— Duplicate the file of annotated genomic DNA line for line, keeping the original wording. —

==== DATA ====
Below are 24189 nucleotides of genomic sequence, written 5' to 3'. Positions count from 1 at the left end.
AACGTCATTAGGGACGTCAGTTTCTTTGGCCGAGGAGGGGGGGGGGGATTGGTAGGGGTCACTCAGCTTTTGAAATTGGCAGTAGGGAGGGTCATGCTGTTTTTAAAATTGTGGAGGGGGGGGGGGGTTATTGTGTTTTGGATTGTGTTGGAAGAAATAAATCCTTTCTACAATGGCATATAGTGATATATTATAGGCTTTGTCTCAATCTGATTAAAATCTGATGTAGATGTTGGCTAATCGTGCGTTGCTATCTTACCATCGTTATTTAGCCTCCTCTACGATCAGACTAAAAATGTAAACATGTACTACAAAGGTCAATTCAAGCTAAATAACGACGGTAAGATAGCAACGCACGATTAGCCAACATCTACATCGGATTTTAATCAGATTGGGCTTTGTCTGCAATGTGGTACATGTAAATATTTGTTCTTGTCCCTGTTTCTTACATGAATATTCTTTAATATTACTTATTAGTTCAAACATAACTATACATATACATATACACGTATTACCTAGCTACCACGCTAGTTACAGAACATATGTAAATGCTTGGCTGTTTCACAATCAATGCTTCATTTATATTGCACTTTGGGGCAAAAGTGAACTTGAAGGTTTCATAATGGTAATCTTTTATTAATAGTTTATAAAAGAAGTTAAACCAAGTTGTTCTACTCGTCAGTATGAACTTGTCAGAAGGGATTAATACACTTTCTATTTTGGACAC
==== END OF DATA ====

Below are 24189 nucleotides of genomic sequence, written 5' to 3'. Positions count from 1 at the left end.
AACGTCATTAGGGACGTCAGTTTCTTTGGCCGAGGAGGGGGGGGGGGATTGGTAGGGGTCACTCAGCTTTTGAAATTGGCAGTAGGGAGGGTCATGCTGTTTTTAAAATTGTGGAGGGGGGGGGGGGTTATTGTGTTTTGGATTGTGTTGGAAGAAATAAATCCTTTCTACAATGGCATATAGTGATATATTATAGGCTTTGTCTCAATCTGATTAAAATCTGATGTAGATGTTGGCTAATCGTGCGTTGCTATCTTACCATCGTTATTTAGCCTCCTCTACGATCAGACTAAAAATGTAAACATGTACTACAAAGGTCAATTCAAGCTAAATAACGACGGTAAGATAGCAACGCACGATTAGCCAACATCTACATCGGATTTTAATCAGATTGGGCTTTGTCTGCAATGTGGTACATGTAAATATTTGTTCTTGTCCCTGTTTCTTACATGAATATTCTTTAATATTACTTATTAGTTCAAACATAACTATACATATACATATACACGTATTACCTAGCTACCACGCTAGTTACAGAACATATGTAAATGCTTGGCTGTTTCACAATCAATGCTTCATTTATATTGCACTTTGGGGCAAAAGTGAACTTGAAGGTTTCATAATGGTAATCTTTTATTAATAGTTTATAAAAGAAGTTAAACCAAGTTGTTCTACTCGTCAGTATGAACTTGTCAGAAGGGATTAATACACTTTCTATTTTGGACAC